Hypoactive sexual desire disorder is defined as absent or diminished feelings of sexual interest or desire, absent sexual thoughts or fantasies and a lack of responsive desire. Motivations (here defined as reasons/incentives) for attempting to become sexually aroused are scarce or absent. The lack of interest is considered to be more than that due to a normative lessening with the life cycle and length of a relationship.
The complaint of low desire becomes a clinically relevant sexual disorder when it causes significant personal distress to the woman.
The focus on “sexual fantasies/thoughts and/or desire” stresses the importance of a mental activity dedicated to anticipating and fantasizing about the sexual encounter. In women, this is more typical of the first months and years of a relationship. In stable, long-lasting relationships, many women report that the leading motivation to have sex is a need for intimacy that may then trigger a sexual response, with increased willingness to be receptive to the partner’s initiative.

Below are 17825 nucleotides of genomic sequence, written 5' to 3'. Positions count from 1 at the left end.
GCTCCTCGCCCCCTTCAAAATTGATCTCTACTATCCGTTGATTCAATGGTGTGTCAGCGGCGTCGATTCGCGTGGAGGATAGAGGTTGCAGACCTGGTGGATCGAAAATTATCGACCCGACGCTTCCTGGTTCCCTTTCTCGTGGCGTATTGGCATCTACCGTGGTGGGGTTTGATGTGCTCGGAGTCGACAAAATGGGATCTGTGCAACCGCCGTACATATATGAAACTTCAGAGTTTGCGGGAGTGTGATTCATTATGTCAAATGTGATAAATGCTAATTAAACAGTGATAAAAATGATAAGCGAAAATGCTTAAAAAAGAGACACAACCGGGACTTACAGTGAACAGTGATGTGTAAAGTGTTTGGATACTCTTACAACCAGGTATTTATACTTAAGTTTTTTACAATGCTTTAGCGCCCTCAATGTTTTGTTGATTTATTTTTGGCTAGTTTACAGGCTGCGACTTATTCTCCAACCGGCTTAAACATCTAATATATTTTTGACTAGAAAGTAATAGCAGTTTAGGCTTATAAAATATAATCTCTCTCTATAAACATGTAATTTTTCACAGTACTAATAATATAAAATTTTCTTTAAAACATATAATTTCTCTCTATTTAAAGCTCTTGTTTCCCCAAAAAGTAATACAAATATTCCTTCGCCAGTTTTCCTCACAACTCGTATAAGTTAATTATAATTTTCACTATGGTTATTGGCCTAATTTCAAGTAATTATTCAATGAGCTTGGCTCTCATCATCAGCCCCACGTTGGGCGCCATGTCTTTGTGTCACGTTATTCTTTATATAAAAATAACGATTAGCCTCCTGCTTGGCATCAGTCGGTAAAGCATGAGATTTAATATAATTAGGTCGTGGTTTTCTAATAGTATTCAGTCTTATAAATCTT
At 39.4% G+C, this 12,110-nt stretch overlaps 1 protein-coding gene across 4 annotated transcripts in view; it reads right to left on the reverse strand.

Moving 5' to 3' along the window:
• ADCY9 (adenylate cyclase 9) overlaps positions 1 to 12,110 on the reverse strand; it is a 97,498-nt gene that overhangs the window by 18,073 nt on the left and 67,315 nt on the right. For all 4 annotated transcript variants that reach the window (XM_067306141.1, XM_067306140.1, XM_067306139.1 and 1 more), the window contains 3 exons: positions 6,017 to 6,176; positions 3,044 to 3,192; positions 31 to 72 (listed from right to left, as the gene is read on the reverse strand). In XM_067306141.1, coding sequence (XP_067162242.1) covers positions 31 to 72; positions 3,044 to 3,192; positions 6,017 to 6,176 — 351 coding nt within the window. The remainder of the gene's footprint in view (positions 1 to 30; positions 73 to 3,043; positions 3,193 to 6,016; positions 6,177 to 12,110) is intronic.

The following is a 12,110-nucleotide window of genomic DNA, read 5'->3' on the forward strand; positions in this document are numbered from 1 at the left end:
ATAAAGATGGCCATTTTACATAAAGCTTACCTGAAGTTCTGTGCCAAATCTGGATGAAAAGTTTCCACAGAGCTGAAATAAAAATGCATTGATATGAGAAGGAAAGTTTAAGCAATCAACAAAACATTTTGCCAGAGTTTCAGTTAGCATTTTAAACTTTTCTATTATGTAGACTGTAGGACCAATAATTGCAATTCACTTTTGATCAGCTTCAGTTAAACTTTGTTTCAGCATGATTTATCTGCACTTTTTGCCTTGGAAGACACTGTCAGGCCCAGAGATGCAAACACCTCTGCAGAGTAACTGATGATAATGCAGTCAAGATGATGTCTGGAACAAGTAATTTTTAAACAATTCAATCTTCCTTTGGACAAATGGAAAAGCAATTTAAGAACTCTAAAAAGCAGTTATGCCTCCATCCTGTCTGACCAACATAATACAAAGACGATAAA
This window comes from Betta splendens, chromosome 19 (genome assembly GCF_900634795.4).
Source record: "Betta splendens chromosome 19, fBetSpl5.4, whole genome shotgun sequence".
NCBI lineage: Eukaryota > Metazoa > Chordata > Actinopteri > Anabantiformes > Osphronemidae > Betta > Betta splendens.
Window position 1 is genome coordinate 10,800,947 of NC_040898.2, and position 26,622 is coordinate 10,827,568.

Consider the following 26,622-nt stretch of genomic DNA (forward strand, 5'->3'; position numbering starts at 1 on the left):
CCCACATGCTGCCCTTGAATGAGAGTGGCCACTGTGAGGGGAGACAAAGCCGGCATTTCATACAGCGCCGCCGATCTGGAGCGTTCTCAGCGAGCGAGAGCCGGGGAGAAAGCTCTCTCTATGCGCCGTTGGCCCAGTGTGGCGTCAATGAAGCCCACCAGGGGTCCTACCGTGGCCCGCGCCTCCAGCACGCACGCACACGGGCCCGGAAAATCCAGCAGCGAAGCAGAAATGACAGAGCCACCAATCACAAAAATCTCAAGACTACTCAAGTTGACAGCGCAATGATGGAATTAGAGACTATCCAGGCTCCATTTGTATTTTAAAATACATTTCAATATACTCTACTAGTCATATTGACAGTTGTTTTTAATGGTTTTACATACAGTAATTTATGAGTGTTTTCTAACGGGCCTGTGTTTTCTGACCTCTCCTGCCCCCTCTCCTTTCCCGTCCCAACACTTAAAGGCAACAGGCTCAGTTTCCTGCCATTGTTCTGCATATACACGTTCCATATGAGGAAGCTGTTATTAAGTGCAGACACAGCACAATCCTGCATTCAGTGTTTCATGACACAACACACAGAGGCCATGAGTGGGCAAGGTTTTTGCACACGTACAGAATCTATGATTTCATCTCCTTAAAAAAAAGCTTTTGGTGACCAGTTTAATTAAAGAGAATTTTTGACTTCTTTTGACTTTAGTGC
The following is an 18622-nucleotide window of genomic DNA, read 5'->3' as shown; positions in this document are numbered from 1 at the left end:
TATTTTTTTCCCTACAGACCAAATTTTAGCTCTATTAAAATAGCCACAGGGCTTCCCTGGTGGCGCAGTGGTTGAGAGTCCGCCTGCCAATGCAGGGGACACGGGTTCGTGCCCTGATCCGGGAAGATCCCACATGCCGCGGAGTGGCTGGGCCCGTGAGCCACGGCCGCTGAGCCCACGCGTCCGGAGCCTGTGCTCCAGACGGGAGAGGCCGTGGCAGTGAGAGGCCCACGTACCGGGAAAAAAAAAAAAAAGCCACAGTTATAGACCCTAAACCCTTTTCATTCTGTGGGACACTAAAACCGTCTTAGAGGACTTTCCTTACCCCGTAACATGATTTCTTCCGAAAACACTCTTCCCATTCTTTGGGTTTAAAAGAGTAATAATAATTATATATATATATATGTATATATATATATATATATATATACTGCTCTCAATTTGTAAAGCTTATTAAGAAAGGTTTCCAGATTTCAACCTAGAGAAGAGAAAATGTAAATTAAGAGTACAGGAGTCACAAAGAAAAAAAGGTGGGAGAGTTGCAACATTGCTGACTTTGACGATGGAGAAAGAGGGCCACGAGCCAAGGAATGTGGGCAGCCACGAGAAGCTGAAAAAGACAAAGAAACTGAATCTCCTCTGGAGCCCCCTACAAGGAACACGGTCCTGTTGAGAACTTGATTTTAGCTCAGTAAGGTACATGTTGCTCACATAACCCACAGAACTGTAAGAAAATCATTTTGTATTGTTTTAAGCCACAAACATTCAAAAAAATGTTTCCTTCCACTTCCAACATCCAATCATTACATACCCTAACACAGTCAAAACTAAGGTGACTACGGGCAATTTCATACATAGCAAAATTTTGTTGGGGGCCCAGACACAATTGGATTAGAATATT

The “personal distress” criterion applied to desire disorders means that the woman herself has to be sufficiently motivated to seek treatment because she is personally disturbed by the problem. However, relationship distress caused by the loss of desire may also affect the perception of the problem and the motivation, or not, to seek treatment.
Population data indicate a prevalence of low desire in 32% of women between 18 and 59 years of age. A recent European survey of 2467 women, in France, UK, Germany, and Italy, indicates that the percentage of women with low sexual desire is 16 % in the age cohort from 20 to 49; 29% in the same age cohort, in women who experienced surgical menopause; 42% in postmenopausal women aged 50 to 70 with natural menopause; and 46% in the same age cohort after surgical menopause.